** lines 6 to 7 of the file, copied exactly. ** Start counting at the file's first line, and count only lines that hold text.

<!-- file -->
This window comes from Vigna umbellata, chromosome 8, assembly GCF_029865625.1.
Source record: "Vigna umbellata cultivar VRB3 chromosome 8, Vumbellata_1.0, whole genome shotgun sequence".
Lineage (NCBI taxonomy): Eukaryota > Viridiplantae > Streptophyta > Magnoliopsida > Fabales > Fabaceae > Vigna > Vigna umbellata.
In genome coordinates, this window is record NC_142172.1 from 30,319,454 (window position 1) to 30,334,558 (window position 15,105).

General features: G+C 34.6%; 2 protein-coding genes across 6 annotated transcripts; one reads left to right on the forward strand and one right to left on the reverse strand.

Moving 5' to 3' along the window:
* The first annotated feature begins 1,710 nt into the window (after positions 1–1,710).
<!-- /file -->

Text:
Moving 5' to 3' along the window:
* The first annotated feature begins 1,710 nt into the window (after positions 1–1,710).